Ajay Kumar: “If you are having a jurisdiction, which is quite well versed in terms of the legal system, human capital, and all of those things, then, yeah, tax doesn't play a role. But for the others to really have an impact in terms of attracting whatever might be the capital, I think that the capital always has a spillover effect. And especially in a place like Dubai, there's not an inch of space that has not been touched by whatever might be the capital that has flown in. Even if you're looking at Mauritius—of course these are all small states—that's probably the only country that has had a positive GDP growth in the last 40 years. So although there is this whole idea that there is good money and that's the only thing that is going to really bring in economic development or changes as such, I am a bit skeptical on that one.”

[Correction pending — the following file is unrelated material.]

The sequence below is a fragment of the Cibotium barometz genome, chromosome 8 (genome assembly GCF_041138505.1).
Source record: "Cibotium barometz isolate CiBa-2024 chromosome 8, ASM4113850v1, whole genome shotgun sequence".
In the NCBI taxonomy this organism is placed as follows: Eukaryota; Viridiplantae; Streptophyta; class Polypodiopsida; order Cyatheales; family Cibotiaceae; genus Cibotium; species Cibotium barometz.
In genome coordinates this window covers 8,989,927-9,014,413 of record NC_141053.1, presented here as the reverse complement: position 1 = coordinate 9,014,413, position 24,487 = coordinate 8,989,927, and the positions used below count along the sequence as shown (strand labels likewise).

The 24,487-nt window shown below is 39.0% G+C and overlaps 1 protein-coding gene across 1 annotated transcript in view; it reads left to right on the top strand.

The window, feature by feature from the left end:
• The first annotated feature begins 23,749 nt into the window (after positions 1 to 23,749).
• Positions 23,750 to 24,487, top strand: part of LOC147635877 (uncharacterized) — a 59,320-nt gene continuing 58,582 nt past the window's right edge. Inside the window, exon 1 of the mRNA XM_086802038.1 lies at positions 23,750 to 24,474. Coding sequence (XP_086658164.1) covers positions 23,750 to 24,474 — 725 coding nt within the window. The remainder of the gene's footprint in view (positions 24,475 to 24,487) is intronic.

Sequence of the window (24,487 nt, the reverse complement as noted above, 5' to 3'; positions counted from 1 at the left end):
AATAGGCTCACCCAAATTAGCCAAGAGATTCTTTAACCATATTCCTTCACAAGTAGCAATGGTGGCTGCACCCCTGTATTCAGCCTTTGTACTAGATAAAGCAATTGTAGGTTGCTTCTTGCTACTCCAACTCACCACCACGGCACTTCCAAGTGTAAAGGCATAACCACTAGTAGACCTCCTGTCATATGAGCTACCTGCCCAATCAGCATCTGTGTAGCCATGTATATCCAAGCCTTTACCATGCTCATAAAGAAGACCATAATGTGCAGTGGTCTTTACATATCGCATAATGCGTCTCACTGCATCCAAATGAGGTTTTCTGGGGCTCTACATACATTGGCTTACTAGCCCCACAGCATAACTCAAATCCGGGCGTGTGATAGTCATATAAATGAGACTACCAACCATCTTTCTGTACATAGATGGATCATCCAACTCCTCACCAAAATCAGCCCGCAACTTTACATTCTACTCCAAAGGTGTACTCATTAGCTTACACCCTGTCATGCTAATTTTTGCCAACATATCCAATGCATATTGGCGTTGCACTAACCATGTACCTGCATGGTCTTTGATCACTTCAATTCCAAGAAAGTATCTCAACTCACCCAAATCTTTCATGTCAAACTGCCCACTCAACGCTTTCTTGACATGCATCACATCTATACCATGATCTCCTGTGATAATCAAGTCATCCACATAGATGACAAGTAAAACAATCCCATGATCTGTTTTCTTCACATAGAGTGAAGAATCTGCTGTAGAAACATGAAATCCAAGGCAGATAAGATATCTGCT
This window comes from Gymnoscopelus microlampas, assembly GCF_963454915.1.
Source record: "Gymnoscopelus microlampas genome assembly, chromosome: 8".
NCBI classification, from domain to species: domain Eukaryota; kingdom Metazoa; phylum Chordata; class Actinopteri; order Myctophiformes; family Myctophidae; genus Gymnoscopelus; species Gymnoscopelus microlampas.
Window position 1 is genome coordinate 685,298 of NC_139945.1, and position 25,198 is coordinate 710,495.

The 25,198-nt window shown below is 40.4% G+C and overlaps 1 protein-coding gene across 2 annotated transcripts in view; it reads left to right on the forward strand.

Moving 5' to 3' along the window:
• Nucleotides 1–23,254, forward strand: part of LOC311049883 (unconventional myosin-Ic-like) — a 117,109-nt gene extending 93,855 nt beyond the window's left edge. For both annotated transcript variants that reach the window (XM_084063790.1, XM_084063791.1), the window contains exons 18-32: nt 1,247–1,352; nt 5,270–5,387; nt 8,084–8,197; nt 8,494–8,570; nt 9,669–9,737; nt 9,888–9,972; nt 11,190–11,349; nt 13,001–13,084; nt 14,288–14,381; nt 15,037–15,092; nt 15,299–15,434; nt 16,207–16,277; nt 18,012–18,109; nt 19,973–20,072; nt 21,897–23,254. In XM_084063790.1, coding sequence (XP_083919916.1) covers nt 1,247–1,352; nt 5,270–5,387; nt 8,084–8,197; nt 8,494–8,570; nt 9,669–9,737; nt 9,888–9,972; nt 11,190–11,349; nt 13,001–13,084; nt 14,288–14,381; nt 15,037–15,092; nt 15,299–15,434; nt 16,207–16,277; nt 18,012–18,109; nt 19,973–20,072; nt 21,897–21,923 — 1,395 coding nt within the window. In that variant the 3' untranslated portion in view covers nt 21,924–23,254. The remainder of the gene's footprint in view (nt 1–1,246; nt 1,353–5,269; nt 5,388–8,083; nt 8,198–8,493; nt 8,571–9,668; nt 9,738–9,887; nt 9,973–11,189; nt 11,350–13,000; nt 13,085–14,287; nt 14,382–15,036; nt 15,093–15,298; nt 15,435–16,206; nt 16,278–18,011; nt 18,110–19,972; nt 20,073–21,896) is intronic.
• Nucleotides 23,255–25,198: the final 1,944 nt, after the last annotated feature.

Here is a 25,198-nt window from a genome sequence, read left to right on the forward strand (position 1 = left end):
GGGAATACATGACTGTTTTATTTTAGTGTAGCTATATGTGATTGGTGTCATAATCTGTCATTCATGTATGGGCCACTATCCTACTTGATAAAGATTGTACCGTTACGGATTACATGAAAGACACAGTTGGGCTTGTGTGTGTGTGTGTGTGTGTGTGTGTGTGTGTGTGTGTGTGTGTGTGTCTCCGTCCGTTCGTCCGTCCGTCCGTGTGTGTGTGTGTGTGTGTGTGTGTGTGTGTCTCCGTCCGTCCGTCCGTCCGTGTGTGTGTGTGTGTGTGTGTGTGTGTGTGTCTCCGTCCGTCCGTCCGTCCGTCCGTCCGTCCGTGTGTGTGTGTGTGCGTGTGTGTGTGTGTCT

How do blacklists influence the sovereignty and tax issues of the blacklisted countries? Does a blacklist prove to be effective? Is it actually worth the time of the EU or the OECD to release a blacklist?
Ronen Palan: “These are very soft tools. These tools, however, can be useful for two purposes. One, reputation, in the sense that particularly large companies and even individuals don't want to be associated with countries that are recognized as supporting money launderers or tax evaders… The advantage of a blacklist…is that the whole purpose of the list is to be removed from the list. We'll create the list so that you can be removed. That means it's up to you to decide whether to react to it. Namely, you are the sovereign…And, two, many countries maintain their own list of countries that they consider to be tax havens, and…that means that they will treat investment from those jurisdictions with extra care. And they announce it. They will either demand more scrutiny, more due diligence. I don't know about prevention of investment for those jurisdictions, but they will certainly increase the costs to make sure, because they don't feel comfortable with those jurisdictions.”